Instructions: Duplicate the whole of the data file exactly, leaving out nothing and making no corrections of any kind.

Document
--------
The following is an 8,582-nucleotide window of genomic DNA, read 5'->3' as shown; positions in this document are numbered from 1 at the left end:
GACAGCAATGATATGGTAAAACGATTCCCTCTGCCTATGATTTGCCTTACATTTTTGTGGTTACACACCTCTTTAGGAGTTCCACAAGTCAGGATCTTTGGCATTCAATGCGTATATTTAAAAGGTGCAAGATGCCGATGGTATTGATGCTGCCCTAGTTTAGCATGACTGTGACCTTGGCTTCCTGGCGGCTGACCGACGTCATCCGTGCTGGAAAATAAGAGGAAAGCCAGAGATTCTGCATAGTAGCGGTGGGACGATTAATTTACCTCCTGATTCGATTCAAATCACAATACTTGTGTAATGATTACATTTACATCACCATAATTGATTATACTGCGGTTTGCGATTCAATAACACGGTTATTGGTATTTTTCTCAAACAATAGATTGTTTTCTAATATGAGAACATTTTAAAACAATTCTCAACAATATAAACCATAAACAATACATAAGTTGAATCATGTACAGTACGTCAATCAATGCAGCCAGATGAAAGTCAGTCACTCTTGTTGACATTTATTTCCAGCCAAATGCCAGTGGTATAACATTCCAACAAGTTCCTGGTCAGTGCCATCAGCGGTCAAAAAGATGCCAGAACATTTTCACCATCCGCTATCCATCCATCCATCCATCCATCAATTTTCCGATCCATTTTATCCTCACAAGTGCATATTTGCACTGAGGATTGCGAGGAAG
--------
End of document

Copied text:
The following is an 8,582-nucleotide window of genomic DNA, read 5'->3' as shown; positions in this document are numbered from 1 at the left end:
GACAGCAATGATATGGTAAAACGATTCCCTCTGCCTATGATTTGCCTTACATTTTTGTGGTTACACACCTCTTTAGGAGTTCCACAAGTCAGGATCTTTGGCATTCAATGCGTATATTTAAAAGGTGCAAGATGCCGATGGTATTGATGCTGCCCTAGTTTAGCATGACTGTGACCTTGGCTTCCTGGCGGCTGACCGACGTCATCCGTGCTGGAAAATAAGAGGAAAGCCAGAGATTCTGCATAGTAGCGGTGGGACGATTAATTTACCTCCTGATTCGATTCAAATCACAATACTTGTGTAATGATTACATTTACATCACCATAATTGATTATACTGCGGTTTGCGATTCAATAACACGGTTATTGGTATTTTTCTCAAACAATAGATTGTTTTCTAATATGAGAACATTTTAAAACAATTCTCAACAATATAAACCATAAACAATACATAAGTTGAATCATGTACAGTACGTCAATCAATGCAGCCAGATGAAAGTCAGTCACTCTTGTTGACATTTATTTCCAGCCAAATGCCAGTGGTATAACATTCCAACAAGTTCCTGGTCAGTGCCATCAGCGGTCAAAAAGATGCCAGAACATTTTCACCATCCGCTATCCATCCATCCATCCATCCATCAATTTTCCGATCCATTTTATCCTCACAAGTGCATATTTGCACTGAGGATTGCGAGGAAG